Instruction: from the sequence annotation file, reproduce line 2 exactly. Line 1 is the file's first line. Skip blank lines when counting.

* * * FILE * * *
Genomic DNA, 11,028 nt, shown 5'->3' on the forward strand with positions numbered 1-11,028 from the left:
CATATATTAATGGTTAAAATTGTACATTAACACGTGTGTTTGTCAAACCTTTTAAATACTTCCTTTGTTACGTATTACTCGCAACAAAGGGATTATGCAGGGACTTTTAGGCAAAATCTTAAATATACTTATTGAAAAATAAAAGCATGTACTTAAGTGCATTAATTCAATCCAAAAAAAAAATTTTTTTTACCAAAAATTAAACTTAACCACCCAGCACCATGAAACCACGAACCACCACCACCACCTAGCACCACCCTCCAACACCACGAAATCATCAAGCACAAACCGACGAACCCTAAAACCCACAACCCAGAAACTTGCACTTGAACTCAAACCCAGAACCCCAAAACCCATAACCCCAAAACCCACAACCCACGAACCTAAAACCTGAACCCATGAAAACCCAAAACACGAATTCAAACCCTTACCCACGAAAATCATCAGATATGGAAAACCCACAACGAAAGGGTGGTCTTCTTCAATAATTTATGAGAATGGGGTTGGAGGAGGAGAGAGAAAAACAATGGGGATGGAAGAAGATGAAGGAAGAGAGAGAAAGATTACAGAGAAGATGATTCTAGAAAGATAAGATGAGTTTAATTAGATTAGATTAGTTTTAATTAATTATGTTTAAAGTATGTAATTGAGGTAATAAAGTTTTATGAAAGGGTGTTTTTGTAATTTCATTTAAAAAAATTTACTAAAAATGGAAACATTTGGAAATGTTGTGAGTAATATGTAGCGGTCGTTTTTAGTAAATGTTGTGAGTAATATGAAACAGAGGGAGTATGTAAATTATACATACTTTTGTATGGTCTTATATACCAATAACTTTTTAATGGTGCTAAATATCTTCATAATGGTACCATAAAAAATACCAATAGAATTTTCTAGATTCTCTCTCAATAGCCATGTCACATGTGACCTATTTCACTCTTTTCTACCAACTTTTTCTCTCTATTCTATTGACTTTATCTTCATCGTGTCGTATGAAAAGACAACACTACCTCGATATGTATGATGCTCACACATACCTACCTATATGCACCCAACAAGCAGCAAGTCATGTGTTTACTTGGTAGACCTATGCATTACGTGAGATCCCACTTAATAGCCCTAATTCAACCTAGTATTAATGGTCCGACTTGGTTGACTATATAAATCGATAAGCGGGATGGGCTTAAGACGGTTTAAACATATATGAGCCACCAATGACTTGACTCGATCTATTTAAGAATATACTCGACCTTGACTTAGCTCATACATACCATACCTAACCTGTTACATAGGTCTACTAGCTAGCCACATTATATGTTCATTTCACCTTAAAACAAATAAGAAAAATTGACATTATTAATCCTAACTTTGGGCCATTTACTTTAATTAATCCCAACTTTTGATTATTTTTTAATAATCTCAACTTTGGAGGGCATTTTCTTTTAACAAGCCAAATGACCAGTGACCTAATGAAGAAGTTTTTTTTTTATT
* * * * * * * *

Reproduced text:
CATATATTAATGGTTAAAATTGTACATTAACACGTGTGTTTGTCAAACCTTTTAAATACTTCCTTTGTTACGTATTACTCGCAACAAAGGGATTATGCAGGGACTTTTAGGCAAAATCTTAAATATACTTATTGAAAAATAAAAGCATGTACTTAAGTGCATTAATTCAATCCAAAAAAAAAATTTTTTTTACCAAAAATTAAACTTAACCACCCAGCACCATGAAACCACGAACCACCACCACCACCTAGCACCACCCTCCAACACCACGAAATCATCAAGCACAAACCGACGAACCCTAAAACCCACAACCCAGAAACTTGCACTTGAACTCAAACCCAGAACCCCAAAACCCATAACCCCAAAACCCACAACCCACGAACCTAAAACCTGAACCCATGAAAACCCAAAACACGAATTCAAACCCTTACCCACGAAAATCATCAGATATGGAAAACCCACAACGAAAGGGTGGTCTTCTTCAATAATTTATGAGAATGGGGTTGGAGGAGGAGAGAGAAAAACAATGGGGATGGAAGAAGATGAAGGAAGAGAGAGAAAGATTACAGAGAAGATGATTCTAGAAAGATAAGATGAGTTTAATTAGATTAGATTAGTTTTAATTAATTATGTTTAAAGTATGTAATTGAGGTAATAAAGTTTTATGAAAGGGTGTTTTTGTAATTTCATTTAAAAAAATTTACTAAAAATGGAAACATTTGGAAATGTTGTGAGTAATATGTAGCGGTCGTTTTTAGTAAATGTTGTGAGTAATATGAAACAGAGGGAGTATGTAAATTATACATACTTTTGTATGGTCTTATATACCAATAACTTTTTAATGGTGCTAAATATCTTCATAATGGTACCATAAAAAATACCAATAGAATTTTCTAGATTCTCTCTCAATAGCCATGTCACATGTGACCTATTTCACTCTTTTCTACCAACTTTTTCTCTCTATTCTATTGACTTTATCTTCATCGTGTCGTATGAAAAGACAACACTACCTCGATATGTATGATGCTCACACATACCTACCTATATGCACCCAACAAGCAGCAAGTCATGTGTTTACTTGGTAGACCTATGCATTACGTGAGATCCCACTTAATAGCCCTAATTCAACCTAGTATTAATGGTCCGACTTGGTTGACTATATAAATCGATAAGCGGGATGGGCTTAAGACGGTTTAAACATATATGAGCCACCAATGACTTGACTCGATCTATTTAAGAATATACTCGACCTTGACTTAGCTCATACATACCATACCTAACCTGTTACATAGGTCTACTAGCTAGCCACATTATATGTTCATTTCACCTTAAAACAAATAAGAAAAATTGACATTATTAATCCTAACTTTGGGCCATTTACTTTAATTAATCCCAACTTTTGATTATTTTTTAATAATCTCAACTTTGGAGGGCATTTTCTTTTAACAAGCCAAATGACCAGTGACCTAATGAAGAAGTTTTTTTTTTATT